Teachers are more than just instructors. Teachers are counselors and mentors; teachers guide students and prepare them for the world. Part of that preparation includes being transparent about the challenges that await them in addition encouraging students that they are capable in overcoming them all. Preparing students in that way requires teachers understand both the socioeconomic and sociohistorical psychology of their students, which impact their experiences and circumstances. For African American male students, an African American male teacher provides a natural harmony of understanding these very experiences and circumstances. This is not to say that only an African American male can teach African American male students, rather the unique experiences central to the Black male experience in America require educators who desire to speak of those experiences in the classroom in an attempt to both equip students with the necessary academic and interpersonal skills for their success in life. In the case of the African American male teacher, he not only can speak to the Black male experience in America, he lives it daily. This testimonial is from an African American male teacher who believes that as an African American male who teaches, he has the unique opportunity to mentor and disciple his Black male students through honesty and transparency rather than through “protecting” them from the realities that await them.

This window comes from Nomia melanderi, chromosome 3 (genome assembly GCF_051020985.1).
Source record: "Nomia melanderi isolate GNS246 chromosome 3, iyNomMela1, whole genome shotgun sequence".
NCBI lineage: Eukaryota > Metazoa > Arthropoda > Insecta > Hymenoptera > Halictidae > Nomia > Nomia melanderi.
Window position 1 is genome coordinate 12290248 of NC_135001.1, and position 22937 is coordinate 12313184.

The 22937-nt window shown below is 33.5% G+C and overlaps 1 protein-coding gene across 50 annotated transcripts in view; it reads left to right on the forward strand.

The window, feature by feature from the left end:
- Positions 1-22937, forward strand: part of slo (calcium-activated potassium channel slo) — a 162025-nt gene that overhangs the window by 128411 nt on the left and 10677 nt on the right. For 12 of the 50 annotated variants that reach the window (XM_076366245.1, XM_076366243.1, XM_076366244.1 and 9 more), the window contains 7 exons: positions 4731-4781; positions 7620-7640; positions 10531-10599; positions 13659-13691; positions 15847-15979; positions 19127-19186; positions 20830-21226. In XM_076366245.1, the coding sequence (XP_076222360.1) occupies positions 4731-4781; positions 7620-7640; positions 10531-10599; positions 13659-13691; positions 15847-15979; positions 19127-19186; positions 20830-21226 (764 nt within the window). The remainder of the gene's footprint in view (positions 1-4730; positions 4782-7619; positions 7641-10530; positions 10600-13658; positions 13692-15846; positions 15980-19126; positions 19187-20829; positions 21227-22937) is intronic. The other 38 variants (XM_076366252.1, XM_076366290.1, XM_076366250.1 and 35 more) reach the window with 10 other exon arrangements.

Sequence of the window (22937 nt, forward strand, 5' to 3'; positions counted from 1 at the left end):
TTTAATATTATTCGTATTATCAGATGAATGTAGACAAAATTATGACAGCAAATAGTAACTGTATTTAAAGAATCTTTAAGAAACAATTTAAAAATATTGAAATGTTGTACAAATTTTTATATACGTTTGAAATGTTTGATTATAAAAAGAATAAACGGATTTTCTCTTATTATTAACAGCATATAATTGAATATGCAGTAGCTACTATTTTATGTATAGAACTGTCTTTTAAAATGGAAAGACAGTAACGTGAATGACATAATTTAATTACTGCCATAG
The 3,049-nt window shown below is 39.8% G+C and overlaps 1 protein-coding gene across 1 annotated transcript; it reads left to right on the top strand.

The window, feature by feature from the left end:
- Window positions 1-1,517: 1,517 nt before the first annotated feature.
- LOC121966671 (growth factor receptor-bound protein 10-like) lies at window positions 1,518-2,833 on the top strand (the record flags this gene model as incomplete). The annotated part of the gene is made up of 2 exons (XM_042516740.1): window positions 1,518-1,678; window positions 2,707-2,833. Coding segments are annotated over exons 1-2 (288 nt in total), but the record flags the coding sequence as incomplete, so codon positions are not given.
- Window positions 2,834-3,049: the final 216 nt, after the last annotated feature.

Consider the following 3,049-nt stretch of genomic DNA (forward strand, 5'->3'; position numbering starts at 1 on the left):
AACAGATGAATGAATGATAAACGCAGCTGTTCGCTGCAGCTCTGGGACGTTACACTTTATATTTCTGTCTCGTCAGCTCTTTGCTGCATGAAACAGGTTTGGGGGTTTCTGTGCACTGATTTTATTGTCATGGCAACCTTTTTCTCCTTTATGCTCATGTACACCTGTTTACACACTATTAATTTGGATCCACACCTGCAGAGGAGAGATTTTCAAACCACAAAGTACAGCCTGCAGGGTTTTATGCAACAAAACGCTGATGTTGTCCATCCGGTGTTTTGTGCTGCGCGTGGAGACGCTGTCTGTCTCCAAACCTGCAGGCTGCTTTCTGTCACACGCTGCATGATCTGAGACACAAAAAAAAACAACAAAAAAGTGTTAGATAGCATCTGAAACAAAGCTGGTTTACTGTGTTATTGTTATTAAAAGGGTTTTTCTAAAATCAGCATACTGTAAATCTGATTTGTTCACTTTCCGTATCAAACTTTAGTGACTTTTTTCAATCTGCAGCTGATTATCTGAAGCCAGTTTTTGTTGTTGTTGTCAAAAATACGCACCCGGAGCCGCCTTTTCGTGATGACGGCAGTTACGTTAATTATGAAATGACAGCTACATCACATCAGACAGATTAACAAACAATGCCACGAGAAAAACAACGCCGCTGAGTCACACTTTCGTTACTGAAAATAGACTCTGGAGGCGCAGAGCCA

Miller, R.R. (2013), "Choosing Discipleship Over the Veil", Lewis, C.W. and Toldson, I.A. (Ed.) Black Male Teachers (Advances in Race and Ethnicity in Education, Vol. 1), Emerald Group Publishing Limited, Bingley, pp. 219-231. https://doi.org/10.1108/S2051-2317(2013)0000001020Download as .RIS
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